Founding National President and Current National Vice President for Faculty, All UP Academic Employees Union
• The union of the rank-and-file faculty and REPS of UP has actively worked for the welfare of the academic staff. Among the gains were the P20,000 centennial bonus, the release of the much-delayed 10% salary increase for UP employees and the grant of the P1,500 rice subsidy; among others.

Chair, Negotiating Panel, All-UP Academic Employees Union
• Heads the ongoing negotiations with the UP Administration for a collective negotiation agreement for rank-and-file faculty and REPS.

Convenor, UP-Wide Democratization Movement 2 (UP Widem 2)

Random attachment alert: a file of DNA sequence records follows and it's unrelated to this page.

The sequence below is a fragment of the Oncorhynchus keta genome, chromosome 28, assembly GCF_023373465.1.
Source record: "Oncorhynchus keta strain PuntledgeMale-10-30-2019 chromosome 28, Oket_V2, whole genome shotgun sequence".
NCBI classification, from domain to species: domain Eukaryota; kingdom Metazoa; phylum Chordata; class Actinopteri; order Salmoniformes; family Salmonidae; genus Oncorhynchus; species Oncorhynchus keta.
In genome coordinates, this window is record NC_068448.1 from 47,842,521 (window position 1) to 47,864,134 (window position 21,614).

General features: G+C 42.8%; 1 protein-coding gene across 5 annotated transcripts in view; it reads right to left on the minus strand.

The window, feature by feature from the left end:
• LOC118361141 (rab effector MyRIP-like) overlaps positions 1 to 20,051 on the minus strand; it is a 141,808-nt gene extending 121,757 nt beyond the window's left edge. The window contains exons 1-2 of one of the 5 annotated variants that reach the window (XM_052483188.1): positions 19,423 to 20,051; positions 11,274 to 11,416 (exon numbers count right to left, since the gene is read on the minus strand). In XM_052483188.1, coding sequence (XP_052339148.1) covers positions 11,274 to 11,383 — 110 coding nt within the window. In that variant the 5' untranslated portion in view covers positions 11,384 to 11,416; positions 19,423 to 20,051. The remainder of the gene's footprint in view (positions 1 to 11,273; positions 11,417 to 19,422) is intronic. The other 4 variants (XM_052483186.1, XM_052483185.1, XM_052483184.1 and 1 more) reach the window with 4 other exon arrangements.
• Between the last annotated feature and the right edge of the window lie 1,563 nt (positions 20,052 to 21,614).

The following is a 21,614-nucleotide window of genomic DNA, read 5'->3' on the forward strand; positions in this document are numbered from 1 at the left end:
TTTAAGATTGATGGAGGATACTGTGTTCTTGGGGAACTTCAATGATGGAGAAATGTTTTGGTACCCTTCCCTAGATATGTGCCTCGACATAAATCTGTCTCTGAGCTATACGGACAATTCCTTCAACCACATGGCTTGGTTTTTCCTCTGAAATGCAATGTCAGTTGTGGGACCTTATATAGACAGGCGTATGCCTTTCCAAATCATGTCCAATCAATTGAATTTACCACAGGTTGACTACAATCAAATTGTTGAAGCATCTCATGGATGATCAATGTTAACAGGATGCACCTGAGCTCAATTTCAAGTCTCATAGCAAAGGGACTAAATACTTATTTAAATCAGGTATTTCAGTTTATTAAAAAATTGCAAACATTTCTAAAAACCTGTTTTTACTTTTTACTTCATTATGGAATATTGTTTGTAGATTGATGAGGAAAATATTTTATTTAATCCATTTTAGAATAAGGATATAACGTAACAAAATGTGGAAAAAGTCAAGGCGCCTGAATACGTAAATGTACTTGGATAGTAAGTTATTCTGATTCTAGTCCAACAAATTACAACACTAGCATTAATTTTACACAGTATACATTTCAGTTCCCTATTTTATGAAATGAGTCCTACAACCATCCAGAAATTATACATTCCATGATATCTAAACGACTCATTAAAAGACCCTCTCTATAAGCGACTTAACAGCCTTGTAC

• Actively lobbied Congress and the Senate for the democratization of UP governance and for safeguards against commercialization and corporatization of UP.

Convenor, Tigil-Paslang-UP (July 2006 to present)
• The response of concerned constituents of UP to the spate of killings, abductions, torture, illegal arests under Arroyo’s Oplan Bantay Laya.

Chair, Women’s Committee of the Alliance of Concerned Teachers and as such sits in the South-east Asian Women’s Committee of Education International, Asia-Pacific

Member, Asia Pacific Forum on Women, Law and Development (APWLD), a regional women’s NGO with consultative status with the UN ECOSOC

Member, International Association for Community Development

Member, Women’s Studies Association in the Philippines

Vice Chair, Board of Trustees, Ibon Foundation

Former Executive Director, Center for Women’s Resources (CWR)

Former Chair, Board of Directors, Ecumenical Institute for Labor Education and Research (EILER)

Member, First Quarter Storm Movement